Pulling up to Vincent and his wife Cheryl’s home in Whistler, we are greeted by a timber-frame home built by Vincent 27 years ago. It is an evolution of the original structure with years of personal touches incorporating shapely driftwood and other eye-catching appurtenances. Vincent also has his studio, kiln and gallery on his property, three separate spaces representing the various stages of his creations. The studio developing the infant clay in it’s formative state, the gas kiln firing the piece up to adolescence, and the gallery showing the matured, finished work on display, showing it’s stuff for potential owners.

One of the first things that we noticed about Vincent’s pottery are the large vessels that he has masterfully created. That, combined with his unique glazes in vibrant blues, fuchsias and pewter colours to name a few, gives his work the individuality that creates a signature style of pottery all his own. We also enjoyed the tour of his studio, gallery, and just listening to Vincent talk about the process of his work in this idyllic mountain setting.

Join us with Vincent in his studio as he gives us a taste of turning clay on the wheel, and please feel free to leave a comment!

Kim Hancock – Arts Afire

When we first met Kim Hancock, there was this air of contentedness softly blowing toward us as she made her way across the lawn to shake our hands. Perhaps there was something in the air; it was a fresh and crisp fall day, or the beauty of where Kim and her family call home; an acreage just a short drive from Coombs on Vancouver Island and it was this that gave Kim the ability to blend in so well with her surroundings. She seemed to belong there.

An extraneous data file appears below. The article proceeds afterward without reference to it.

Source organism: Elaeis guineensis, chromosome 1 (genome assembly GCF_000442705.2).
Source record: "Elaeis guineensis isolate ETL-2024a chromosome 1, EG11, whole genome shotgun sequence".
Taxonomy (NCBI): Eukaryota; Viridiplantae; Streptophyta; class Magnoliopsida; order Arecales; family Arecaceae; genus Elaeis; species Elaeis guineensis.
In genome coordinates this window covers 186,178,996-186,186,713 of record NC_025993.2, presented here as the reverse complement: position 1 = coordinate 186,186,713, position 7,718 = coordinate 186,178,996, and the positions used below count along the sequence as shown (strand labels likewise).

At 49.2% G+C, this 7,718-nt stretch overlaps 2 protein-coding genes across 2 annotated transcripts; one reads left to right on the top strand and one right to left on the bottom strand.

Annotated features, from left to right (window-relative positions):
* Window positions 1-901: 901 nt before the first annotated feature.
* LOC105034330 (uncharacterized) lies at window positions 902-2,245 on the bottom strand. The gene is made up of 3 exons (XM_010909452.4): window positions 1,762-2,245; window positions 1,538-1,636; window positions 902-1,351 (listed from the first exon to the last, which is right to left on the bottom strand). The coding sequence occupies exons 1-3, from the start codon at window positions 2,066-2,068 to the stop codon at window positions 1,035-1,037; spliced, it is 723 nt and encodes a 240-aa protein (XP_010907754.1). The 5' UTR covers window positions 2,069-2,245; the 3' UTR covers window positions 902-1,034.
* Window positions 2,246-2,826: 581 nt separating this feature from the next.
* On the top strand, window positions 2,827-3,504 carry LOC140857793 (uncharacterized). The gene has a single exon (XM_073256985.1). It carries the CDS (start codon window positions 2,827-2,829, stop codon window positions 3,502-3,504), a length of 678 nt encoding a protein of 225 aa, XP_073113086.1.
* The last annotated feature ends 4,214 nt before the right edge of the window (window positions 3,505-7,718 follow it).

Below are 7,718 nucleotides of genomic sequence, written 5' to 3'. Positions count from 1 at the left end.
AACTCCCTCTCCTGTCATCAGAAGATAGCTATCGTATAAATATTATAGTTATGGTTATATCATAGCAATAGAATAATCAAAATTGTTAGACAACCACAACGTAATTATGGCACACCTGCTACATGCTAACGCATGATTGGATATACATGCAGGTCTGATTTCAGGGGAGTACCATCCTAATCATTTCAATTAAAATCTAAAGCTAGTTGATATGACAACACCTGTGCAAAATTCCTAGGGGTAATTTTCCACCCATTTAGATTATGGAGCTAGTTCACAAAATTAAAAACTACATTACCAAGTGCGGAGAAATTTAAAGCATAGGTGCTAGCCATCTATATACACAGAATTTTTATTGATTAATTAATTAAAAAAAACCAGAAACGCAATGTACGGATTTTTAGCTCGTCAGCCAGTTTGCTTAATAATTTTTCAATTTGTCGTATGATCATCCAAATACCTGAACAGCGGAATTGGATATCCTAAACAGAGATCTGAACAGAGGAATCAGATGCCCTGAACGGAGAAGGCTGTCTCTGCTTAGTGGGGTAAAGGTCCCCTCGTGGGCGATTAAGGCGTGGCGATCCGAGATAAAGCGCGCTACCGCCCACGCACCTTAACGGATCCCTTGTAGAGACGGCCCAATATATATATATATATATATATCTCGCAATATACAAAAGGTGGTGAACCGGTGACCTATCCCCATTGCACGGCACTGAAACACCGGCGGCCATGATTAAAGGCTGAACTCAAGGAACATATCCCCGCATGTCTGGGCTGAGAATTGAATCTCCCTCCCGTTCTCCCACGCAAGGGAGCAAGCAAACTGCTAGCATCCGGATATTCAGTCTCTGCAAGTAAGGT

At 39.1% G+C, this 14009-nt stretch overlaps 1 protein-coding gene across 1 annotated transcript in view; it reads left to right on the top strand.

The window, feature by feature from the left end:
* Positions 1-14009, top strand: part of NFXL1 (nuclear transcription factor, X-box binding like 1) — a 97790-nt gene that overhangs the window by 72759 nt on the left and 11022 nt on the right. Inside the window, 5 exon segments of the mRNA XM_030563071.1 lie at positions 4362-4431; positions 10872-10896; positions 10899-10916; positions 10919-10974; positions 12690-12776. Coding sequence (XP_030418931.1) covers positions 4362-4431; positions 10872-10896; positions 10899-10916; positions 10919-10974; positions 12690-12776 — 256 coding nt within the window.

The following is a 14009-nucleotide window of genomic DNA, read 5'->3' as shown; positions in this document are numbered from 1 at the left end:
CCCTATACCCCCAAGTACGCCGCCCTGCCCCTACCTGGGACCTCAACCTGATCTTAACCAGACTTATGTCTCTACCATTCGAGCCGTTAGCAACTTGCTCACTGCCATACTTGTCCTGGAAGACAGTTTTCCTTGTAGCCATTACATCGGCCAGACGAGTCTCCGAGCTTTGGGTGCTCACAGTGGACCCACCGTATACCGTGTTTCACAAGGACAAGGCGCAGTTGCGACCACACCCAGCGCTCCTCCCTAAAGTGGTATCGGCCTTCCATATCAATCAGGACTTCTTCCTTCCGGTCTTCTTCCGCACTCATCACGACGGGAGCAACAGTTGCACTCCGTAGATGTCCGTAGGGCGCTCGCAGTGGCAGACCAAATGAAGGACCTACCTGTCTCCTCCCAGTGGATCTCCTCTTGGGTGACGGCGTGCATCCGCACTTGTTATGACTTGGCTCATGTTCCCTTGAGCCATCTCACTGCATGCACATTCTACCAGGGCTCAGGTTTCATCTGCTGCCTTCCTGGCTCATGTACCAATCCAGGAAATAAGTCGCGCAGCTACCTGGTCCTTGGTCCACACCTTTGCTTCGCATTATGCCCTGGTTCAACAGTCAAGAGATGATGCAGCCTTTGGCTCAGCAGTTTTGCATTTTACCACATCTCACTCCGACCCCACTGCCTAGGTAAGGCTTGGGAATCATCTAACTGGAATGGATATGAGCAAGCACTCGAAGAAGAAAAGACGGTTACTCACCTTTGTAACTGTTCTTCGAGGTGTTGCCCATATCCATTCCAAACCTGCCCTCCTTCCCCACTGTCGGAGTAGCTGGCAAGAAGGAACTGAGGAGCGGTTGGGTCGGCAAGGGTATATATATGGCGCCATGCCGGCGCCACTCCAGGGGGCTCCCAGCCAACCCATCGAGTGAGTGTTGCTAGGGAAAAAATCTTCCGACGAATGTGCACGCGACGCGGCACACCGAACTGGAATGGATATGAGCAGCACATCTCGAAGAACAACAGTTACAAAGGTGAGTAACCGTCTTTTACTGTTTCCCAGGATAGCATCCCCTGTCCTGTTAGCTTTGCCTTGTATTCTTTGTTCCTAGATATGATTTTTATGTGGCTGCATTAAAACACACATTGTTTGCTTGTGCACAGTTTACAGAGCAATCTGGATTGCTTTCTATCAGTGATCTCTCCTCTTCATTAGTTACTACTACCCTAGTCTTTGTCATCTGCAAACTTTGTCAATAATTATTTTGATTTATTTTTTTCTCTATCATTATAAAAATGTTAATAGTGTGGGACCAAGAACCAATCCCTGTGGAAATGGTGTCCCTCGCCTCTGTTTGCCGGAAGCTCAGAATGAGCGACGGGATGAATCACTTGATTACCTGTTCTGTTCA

She gave us a quick tour of her pottery studio and then we headed to her house where she introduced us to her paintings. After meeting Kim outside, I was not prepared for what I was about to see. Her paintings were big and carried a voice that yelled out,”look at me now!” Her work seemed to be alive and her colour palette jumped up and down like an energetic child on a trampoline. I kind of imagine Kim standing in front of a blank canvass conducting the paint with each brush stroke like a maestro conducting a symphony. Her energy and inspiration doesn’t come from any pulsating sounds, it comes from living in hot and exotic countries before her family life began and now it comes from living in a place where she has space to move and grow and so does her art.

As with many of the artists we have met thus far, Kim’s art is a part of who she is and not something she just does. She was explaining to us how her garden is home to many plant species that she loves to spend time with. She uses these fronds, flowers and leaves to imprint a timeless keepsake of her own backyard into her pottery. If you are ever on your way to Coombs you will see Kim’s sandwich board sign, Arts Afire, out on the highway. Stop in and visit her studio first hand.

Thanks for reading and please, we welcome any comments you may have.

Pamela Nagley Stevenson – Dragons, Flagons, Function and Form

Pamela Nagley Stevenson – Dragons, Flagons, Function and Form